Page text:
transmitters use the same frequency range as microwave Owens (Bluetooth uses 2.402 GHz to 2.480
GHz). What does it feel like to get in the path of such waves?
Actually, the transmitting power is far too weak to be noticeable for humans. Moreover, the
radiation is not concentrated in a beam, but dispersed more or less in all directions. When using a
wireless phone or a Bluetooth device, the body absorbs some of the emitted RF energy. The
penetration depth is about 1.5 cm at 2450 MHz (about 2.5 cm at 900 MHz), which means that the
absorption is very superficial.
BLUETOOTH’S GROWTH POTENTIAL
In the near future the wireless technique will be very important, in order for the e trading to
take off. This area is perfectly suited for Bluetooth, and Bluetooth will in all probability be the
dominating technique for wireless communication for handheld terminals. In the EU-countries,
handheld terminals are expected to have 75% of the market. USA lags somewhat behind when it
comes to wireless data communication and the use of handheld terminals. Apart from this; if prices can
be kept on a competitive level, we will soon very likely see a rapid switchover from wire-connected to
wireless appendages to new computers, both at the workplace and in the home. The mobility and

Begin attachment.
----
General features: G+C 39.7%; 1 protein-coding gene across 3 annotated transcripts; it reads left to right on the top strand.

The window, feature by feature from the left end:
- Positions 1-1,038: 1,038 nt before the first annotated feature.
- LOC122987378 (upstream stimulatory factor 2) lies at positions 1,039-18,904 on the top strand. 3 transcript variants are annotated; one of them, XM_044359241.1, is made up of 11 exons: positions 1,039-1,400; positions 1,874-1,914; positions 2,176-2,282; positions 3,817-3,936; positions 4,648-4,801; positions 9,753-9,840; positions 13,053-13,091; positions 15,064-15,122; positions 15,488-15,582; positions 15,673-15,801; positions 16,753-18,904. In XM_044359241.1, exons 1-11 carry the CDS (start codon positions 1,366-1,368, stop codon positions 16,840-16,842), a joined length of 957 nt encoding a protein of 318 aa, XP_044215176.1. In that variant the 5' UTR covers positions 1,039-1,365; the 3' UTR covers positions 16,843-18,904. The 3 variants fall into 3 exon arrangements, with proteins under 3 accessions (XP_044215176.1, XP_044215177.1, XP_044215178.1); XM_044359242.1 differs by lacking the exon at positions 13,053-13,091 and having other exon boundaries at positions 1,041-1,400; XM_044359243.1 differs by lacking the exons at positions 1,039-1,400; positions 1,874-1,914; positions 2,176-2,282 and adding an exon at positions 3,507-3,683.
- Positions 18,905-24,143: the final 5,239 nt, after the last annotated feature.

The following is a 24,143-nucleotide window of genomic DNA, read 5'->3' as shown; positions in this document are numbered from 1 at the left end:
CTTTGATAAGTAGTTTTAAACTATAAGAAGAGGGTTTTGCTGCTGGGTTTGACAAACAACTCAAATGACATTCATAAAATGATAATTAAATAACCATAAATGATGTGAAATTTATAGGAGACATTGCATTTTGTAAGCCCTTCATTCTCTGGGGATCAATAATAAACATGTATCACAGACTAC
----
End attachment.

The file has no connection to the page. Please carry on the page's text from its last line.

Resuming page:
ability to dynamic reconfiguration on the go between units are attributes that will be widely
BLUETOOTH’S COMPETING TECHNOLOGIES
Is Bluetooth a Wireless LAN (WLAN)?
No, Bluetooth is not intended as a wireless extension of ordinary LANs. Both Bluetooth and
WLANs are based upon the IEEE 802.11-standard. But there are too many differences for these
systems to replace each others:
WLANs are essentially ordinary LAN-protocols modulated on carrier waves. Bluetooth is
more complex than that.
Bluetooth´s essence is dynamically configured units. That´s not how LANs work.
Bluetooth hops very fast (1600 hops/second) between frequencies, which does not allow for
long datablocks. A Bluetooth channel cannot handle as high data throughput as a WLAN.
Bluetooth relies on ad-hoc-connectivity. This does not square well with (predominantly)